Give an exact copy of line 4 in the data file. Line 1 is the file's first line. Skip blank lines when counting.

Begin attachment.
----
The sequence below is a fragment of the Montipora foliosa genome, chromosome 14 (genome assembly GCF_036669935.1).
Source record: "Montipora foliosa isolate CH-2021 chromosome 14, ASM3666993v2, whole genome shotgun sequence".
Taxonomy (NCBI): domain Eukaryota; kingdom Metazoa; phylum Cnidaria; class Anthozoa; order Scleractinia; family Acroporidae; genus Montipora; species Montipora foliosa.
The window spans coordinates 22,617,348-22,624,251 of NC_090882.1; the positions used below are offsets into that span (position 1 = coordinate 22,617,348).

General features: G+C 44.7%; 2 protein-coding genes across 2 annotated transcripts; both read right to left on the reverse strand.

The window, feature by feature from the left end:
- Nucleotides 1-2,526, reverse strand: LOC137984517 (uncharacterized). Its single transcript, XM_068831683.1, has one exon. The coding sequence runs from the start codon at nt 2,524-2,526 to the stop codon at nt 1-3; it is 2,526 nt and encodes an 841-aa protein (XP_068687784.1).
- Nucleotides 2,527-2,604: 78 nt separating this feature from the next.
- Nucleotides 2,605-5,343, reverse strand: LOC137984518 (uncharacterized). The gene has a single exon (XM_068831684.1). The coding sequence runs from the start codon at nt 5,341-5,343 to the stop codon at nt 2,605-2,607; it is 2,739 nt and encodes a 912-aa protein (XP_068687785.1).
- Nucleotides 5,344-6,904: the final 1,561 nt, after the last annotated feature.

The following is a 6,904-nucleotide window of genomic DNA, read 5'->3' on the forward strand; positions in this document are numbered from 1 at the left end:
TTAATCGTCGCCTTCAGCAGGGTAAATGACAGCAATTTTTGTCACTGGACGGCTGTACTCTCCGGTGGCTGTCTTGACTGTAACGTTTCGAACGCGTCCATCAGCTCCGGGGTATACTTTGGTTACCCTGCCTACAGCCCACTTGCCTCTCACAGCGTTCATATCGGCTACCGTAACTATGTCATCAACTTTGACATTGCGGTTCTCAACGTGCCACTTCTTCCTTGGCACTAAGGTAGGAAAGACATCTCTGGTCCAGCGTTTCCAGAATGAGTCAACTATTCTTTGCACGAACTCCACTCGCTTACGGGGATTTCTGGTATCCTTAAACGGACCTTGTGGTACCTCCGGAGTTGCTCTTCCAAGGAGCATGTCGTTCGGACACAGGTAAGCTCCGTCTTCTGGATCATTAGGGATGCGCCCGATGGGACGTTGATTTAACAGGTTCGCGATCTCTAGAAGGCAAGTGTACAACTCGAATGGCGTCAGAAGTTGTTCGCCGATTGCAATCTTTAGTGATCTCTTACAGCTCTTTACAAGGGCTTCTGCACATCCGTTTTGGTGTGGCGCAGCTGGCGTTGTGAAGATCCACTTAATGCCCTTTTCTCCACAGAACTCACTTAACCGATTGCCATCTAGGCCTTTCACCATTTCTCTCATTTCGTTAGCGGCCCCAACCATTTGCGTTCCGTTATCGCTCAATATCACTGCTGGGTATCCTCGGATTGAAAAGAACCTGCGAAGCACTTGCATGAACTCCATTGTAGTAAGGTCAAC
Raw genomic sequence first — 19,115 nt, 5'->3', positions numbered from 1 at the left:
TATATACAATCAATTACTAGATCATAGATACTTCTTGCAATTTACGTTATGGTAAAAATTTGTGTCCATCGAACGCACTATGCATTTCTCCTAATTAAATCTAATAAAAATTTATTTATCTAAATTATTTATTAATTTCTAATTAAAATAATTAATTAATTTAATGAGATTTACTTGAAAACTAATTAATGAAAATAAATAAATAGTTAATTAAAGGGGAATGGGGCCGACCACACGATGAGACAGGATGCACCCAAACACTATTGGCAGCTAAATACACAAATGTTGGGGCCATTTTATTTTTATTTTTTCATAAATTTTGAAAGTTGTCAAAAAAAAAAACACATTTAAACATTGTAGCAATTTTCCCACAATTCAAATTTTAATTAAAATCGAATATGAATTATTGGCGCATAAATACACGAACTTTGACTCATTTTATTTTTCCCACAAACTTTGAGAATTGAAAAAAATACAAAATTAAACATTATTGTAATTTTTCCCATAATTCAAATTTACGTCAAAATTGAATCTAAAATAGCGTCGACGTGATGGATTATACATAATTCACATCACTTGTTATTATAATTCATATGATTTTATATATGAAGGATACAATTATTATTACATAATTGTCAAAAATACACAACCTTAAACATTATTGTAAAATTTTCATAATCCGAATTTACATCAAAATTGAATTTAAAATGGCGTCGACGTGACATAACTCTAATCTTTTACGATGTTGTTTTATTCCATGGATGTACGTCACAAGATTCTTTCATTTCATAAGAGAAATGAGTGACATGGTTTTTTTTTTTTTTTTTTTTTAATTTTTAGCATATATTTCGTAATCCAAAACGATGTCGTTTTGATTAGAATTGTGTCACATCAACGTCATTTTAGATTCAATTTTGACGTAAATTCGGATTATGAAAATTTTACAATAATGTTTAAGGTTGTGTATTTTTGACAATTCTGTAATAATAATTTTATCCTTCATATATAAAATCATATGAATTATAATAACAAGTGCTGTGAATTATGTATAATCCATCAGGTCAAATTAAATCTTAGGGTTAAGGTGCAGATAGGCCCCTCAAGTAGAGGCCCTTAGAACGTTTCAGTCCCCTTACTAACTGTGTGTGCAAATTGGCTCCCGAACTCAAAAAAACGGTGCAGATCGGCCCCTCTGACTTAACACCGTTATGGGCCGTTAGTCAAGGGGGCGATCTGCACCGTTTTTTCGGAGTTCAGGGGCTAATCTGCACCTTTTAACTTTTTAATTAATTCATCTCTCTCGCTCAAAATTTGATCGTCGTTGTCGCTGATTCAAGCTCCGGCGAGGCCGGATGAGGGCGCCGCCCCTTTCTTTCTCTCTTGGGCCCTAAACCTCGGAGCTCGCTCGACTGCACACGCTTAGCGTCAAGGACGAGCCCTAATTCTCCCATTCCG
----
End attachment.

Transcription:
The window spans coordinates 22,617,348-22,624,251 of NC_090882.1; the positions used below are offsets into that span (position 1 = coordinate 22,617,348).